When Iraqi Prime Minister Nouri al-Maliki’s security personnel arrested the bodyguard of the prominent Sunni political leader and Minister of Finance Rafi al-Issawi, sectarian rhetoric was quick to return to the surface, and in its wake emerged conflicting interpretations of the Iraqi political scene. To Iraqis, the arrest of and repeated accusations against prominent members of the al-Iraqiya List — led by Ayad Allawi — is reminiscent of the sectarian fighting of 2005 and 2007.
Is Iraq preparing to descend into a new cycle of sectarian violence?
In 2003, omens began appearing to Iraqi Sunnis portending that their golden era had come to an end. Not least of these was when Sunni army officers were discharged by order of the US commander in Iraq, Paul Bremer, and were later prosecuted by Iraqi courts as part of the de-Baathification process.
After the fall of Saddam Hussein’s regime, Iraq began to gravitate toward the Lebanese model, which bases its democratic foundation on representation along sectarian and ethnic delineations.
Iraqi Sunnis are hesitant to participate in the political process, as evidenced by the fact that millions of them forwent participating in the elections. Sunni political forces preferred instead to ensure their representation by arming themselves in their areas of influence. Many believe the armed resistance against the US presence in Iraq was a reprisal for the Sunnis losing their leadership positions and grasp on power.
On the other hand, Shiites feel that they have been targeted by the Sunnis ever since their ascension to power. They also feel that their “right to assume power due to the majority they represent” is threatened by a sectarian force that is prepared to swap positions at any time and by any means.
The mutual fear reached its peak when sectarian fighting broke out after the bombing of two holy Shiite shrines in the city of Samarra, 118 km north of Baghdad.
The golden dome erected above the shrines of the al-Askariya imams was destroyed by an explosive device in 2006. Both the dome and the minaret were built by the Abbasid Caliph al-Mu'tasim in 835 CE, and were considered among the most prominent monuments in Samarra.
With Islamic Dawa Party leader Maliki’s ascent to power in Iraq, the government was able to improve security and reduce sectarian violence. However, this president, renowned for confronting the armed militias, is still incapable of purging the Iraqi governing system of sectarian rule. However, some claim that he is maintaining it as a fire under the ashes.
During the demonstrations which erupted throughout the Anbar Governorate on Dec. 24, 2012, following the arrest of Issawi’s bodyguard, which were later accompanied by acts of civil disobedience and road blockages by Sunni clans, the incensed demonstrators repeated chants condemning the “targeting of Sunni symbols.” However, the demonstrators did not stop there: They chanted that Maliki would suffer “the same fate as Bashar al-Assad” and that “the coming Iraqi Spring would be brought to Baghdad from Fallujah.”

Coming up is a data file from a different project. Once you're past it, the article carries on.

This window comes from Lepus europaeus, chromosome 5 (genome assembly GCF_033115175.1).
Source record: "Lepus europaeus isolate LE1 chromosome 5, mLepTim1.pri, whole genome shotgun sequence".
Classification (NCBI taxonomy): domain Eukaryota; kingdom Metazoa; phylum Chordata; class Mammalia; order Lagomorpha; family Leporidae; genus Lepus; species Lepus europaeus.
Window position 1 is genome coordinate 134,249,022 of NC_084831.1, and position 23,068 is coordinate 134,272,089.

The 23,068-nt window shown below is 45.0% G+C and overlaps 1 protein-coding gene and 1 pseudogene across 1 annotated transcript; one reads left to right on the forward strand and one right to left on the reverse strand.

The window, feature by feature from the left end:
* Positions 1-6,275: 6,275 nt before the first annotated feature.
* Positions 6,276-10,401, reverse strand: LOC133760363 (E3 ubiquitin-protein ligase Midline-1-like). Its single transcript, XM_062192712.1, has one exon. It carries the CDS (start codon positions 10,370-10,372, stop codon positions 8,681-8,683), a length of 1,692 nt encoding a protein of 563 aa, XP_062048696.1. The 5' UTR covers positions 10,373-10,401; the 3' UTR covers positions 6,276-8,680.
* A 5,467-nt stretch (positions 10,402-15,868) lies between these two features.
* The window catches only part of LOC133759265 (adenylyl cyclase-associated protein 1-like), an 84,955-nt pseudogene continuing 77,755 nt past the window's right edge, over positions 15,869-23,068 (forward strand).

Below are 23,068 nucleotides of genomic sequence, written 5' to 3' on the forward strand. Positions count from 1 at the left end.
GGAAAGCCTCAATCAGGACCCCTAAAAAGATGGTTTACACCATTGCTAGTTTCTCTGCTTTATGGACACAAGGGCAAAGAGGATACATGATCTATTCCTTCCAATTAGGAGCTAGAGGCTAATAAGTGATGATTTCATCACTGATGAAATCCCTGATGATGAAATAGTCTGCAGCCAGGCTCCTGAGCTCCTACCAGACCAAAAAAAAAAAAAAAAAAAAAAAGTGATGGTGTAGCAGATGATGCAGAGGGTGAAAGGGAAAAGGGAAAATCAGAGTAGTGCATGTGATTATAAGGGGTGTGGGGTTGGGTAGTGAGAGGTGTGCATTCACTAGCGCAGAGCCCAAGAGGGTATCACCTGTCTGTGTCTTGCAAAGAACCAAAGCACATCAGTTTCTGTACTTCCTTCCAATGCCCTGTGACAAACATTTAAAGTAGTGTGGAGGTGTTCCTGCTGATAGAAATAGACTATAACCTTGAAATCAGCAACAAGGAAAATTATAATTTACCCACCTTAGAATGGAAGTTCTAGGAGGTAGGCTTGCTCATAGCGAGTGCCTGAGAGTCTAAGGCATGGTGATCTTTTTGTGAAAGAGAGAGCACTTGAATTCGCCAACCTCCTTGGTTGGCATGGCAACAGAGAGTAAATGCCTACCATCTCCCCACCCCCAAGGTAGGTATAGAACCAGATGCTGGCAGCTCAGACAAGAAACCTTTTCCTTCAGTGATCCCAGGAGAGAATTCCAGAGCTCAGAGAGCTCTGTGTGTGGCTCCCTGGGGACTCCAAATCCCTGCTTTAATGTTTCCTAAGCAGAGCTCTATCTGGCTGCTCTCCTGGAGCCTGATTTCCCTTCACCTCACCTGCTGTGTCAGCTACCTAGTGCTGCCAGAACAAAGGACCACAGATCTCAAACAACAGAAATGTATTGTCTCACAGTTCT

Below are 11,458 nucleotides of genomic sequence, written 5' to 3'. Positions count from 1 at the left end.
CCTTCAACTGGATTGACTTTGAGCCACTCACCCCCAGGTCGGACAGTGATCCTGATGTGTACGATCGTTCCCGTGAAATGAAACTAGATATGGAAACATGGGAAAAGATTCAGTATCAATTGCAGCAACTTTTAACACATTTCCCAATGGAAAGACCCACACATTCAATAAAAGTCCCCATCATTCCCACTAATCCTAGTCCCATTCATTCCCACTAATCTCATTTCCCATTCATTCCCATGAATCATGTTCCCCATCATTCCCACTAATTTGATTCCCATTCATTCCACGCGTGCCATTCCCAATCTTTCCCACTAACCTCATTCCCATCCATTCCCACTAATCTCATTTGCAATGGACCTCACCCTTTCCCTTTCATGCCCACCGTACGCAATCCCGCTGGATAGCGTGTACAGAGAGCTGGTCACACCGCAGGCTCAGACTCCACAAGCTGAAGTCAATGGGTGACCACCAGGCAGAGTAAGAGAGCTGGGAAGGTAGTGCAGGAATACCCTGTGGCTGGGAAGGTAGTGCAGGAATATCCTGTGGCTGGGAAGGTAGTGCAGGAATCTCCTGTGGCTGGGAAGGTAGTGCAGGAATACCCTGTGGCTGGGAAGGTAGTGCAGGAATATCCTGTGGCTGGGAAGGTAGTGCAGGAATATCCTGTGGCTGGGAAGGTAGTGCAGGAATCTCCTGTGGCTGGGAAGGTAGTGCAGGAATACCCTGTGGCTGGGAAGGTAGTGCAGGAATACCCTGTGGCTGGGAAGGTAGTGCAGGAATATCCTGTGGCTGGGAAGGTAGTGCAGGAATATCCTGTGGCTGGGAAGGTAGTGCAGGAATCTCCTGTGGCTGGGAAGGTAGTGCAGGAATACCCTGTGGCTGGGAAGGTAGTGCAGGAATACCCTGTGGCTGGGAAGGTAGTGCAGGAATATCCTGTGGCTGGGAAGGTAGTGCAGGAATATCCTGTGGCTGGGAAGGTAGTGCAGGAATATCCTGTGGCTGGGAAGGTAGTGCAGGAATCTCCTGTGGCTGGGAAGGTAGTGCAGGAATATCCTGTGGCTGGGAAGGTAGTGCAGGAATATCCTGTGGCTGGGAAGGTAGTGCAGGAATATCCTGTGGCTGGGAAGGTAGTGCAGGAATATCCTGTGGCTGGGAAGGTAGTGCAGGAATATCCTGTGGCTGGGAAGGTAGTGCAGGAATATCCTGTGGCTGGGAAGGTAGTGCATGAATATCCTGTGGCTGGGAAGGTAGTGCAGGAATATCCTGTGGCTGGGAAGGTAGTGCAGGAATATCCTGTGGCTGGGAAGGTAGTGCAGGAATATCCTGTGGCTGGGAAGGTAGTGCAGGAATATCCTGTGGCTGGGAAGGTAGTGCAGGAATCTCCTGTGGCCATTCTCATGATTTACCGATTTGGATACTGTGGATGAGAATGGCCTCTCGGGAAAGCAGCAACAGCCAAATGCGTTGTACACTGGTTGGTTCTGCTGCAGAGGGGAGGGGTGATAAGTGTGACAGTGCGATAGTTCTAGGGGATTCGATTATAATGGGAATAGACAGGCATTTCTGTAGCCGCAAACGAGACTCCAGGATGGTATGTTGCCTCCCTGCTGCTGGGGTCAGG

Immediately following the withdrawal of US troops, Iraqi authorities issued an arrest warrant for Vice President Tariq al-Hashemi, the most prominent Sunni official in Iraq. Hashemi, accused of heading various terrorist cells, was tried in absentia and sentenced to death.
Iraqi Sunni anger at the arrest of a Sunni minister’s bodyguard, a case which may in fact go to trial, is another instance of hostile posturing toward the Shiite majority in the country. However, this majority does not mean the Shiite general public, but rather the Shiite parties which dominate parliament and government positions.
Shiite representatives are keen to protect the gains they have made since 2003. It is difficult, at least for now, to envision any medium-term alternative other than a theocratic regime controlled by Shiite forces. It seems that the new regime is intent on protecting its recent gains.
In contrast, an Iraqi army general who was discharged from service since 2003, who preferred not to be named, said that “many Sunni Iraqis are prepared to tip the balance in their favor, due to the pressure exerted by the government through arbitrary arrests.” He added, “The sectarian conflict in Iraq is not limited to elite circles and political forces which are trying to perpetuate sectarian confrontations [...] The conflict lives in Iraqi homes, and dictates the options available to them.”
Ali Abel Sadah is a writer and journalist from Baghdad working in both Iraqi and Arab media. He was the editorial manager of a number of local newspapers, and was a political and cultural reporter for over 10 years. He has published in various newspapers and magazines covering Iraqi political affairs, human rights and civil society.
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